20 May21

Everything You Need to Know About Photosensitive Epilepsy

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Photosensitive Epilepsy (PSE) is defined by seizures that are caused by visual stimuli that form patterns in time or space, such as flashing lights, bold, regular patterns or regular moving patterns. It affects about one out of every 4,000 people in the world. It is important to note, however, that people with or without epilepsy can become disoriented, uncomfortable or ill as a result of flashing or patterned lights. This does not always imply that they suffer from photosensitive epilepsy. There are signs and symptoms that you can keep a lookout for, to tell if you are living with this condition.

Symptoms and Signs of Photosensitive Epilepsy 

When patients with photosensitive epilepsy are exposed to visual stimuli, they experience epileptic seizures. Many patients have reported experiencing an “aura” or a strange feeling before a seizure, which could be an indicator for the patient to step away from the trigger stimuli. As mentioned, seizures could be triggered by flashing lights or constantly shifting or alternating images such as in clubs, near emergency vehicles, near overhead fans, in action movies or television shows, etc. Static spatial patterns like stripes and squares can also cause seizures. 

The cause stimuli of several people with photosensitive epilepsy share many similar characteristics.

1. Luminance contrast is normally strong in the patterns (bright flashes of light alternating with darkness, or white bars against a black background).

2. Patterns of some colours affect certain patients more than patterns of other colours.

3. The exact timing of a pattern in time or space is critical and varies from one person to the next. For example, a patient may have seizures when lights flash seven times per second, but not when lights flash twice per second or twenty times per second.

4. Stimuli that take up the entire visual field are more likely to trigger seizures than those that only take up a portion of it.

5. Stimuli that are seen by both eyes are much more likely to trigger seizures than stimuli that are only seen with one eye. Covering one eye in some cases may allow patients to avoid seizures when presented with visual challenges. Some patients are more alert when they shut their eyes; others are more sensitive when they open their eyes.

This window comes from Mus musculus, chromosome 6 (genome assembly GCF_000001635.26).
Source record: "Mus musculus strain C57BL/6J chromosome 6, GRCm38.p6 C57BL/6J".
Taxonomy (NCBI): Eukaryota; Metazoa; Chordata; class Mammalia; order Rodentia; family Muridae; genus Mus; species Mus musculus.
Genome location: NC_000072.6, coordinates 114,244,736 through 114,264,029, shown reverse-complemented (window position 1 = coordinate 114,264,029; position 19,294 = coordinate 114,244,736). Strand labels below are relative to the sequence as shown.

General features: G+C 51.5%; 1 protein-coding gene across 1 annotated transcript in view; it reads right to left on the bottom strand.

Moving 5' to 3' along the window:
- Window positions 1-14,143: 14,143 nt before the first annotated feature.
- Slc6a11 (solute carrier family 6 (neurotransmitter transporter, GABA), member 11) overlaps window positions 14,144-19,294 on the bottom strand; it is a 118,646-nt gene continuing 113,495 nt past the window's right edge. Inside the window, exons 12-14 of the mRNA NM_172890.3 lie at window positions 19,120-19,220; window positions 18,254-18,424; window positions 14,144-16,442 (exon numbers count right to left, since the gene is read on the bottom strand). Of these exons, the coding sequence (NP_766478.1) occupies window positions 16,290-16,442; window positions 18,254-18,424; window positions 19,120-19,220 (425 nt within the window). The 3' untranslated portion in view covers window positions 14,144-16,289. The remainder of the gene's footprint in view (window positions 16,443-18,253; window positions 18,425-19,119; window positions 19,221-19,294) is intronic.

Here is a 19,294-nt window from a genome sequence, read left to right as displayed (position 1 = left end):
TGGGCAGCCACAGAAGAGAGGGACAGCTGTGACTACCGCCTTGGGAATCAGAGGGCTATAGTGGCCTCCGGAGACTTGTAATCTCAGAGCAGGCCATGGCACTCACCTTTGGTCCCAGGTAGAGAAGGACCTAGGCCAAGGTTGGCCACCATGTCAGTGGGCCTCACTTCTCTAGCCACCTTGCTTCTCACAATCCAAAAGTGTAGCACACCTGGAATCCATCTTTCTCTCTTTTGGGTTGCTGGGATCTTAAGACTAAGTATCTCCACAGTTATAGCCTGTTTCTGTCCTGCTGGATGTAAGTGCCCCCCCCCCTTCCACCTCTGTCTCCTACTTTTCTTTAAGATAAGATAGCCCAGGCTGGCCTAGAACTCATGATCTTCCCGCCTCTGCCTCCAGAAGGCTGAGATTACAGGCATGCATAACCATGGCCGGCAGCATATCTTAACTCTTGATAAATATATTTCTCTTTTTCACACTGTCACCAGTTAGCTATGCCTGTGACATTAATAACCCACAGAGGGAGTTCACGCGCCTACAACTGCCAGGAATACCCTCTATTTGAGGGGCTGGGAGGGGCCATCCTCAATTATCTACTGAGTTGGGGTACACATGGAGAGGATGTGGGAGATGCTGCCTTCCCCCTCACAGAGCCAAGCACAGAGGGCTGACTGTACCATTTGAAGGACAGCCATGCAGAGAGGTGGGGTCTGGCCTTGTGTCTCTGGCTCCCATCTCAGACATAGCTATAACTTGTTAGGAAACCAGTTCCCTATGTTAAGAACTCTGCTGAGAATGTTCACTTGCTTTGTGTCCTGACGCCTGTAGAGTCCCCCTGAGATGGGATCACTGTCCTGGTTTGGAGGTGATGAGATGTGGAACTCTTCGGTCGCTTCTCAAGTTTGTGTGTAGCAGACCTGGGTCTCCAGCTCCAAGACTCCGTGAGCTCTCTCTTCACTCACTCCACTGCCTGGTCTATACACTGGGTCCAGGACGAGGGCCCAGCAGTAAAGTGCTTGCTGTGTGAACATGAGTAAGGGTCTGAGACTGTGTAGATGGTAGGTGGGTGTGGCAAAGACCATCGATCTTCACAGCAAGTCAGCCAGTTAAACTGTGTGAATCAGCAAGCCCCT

6. Finally, alcohol intake, sleep deprivation, sickness, and other sources of stress all increase the sensitivity to seizures.

Other Important Causes of Photosensitive Epileptic Seizures 


Television has long been the most common cause of seizures in people with PSE. The minuscule constant shifting of light is hidden from the naked eye, but in the long run, it can affect the patient. Especially viewing television in a dark room, at close range, or when the television is out of adjustment and displaying a rapidly flickering picture is particularly dangerous for people with PSE.

Modern digital television sets, which can’t be tampered with in this way and refresh the image on the screen at a high rate, pose a lower risk than older analogue television sets. Some people, particularly those with cognitive impairments, self-induce seizures by moving their fingers in front of their eyes in bright light or by other means. However, the majority of people with PSE do not. It is also noted that some people with PSE, especially children, can develop an uncontrollable obsession with seizure-inducing television images, to the point that they must be physically removed from television sets. Children find it particularly hard to understand what their condition is all about. This is why there is a large selection of available books to explain epilepsy to a child

The Use of Fluorescent Lighting

Fluorescent lighting has a sufficiently high flicker rate to minimise the incidence of problems when it is working properly. On the other hand, a defective fluorescent light will flicker at a much slower rate and cause seizures. Newer high-efficiency compact fluorescent lamps (CFLs) with electronic ballast circuits work at far higher frequencies than the human eye can detect, though faulty lights can still cause seizures.

How Can You Treat Photosensitive Epilepsy

The best course of treatment is to get started on anti-epileptic drugs (AEDs) that treat generalised seizures and normally work well for photosensitive epilepsy. It is also advised to take precautionary measures and avoid seizure causing stimuli. The Inspyre™by SmartMonitor detects repetitive shaking motion such as those caused by PSE seizures. It signals the user’s phone to instantly send a text and phone call alert to whomever the user designates, such as multiple family members, doctors and other care providers. These alerts include the date, time, location, and duration of the event. It can also be useful to set medication reminders. Help is just a button away! Follow us on Facebook and Instagram for interesting posts, information and help on how to live with epilepsy.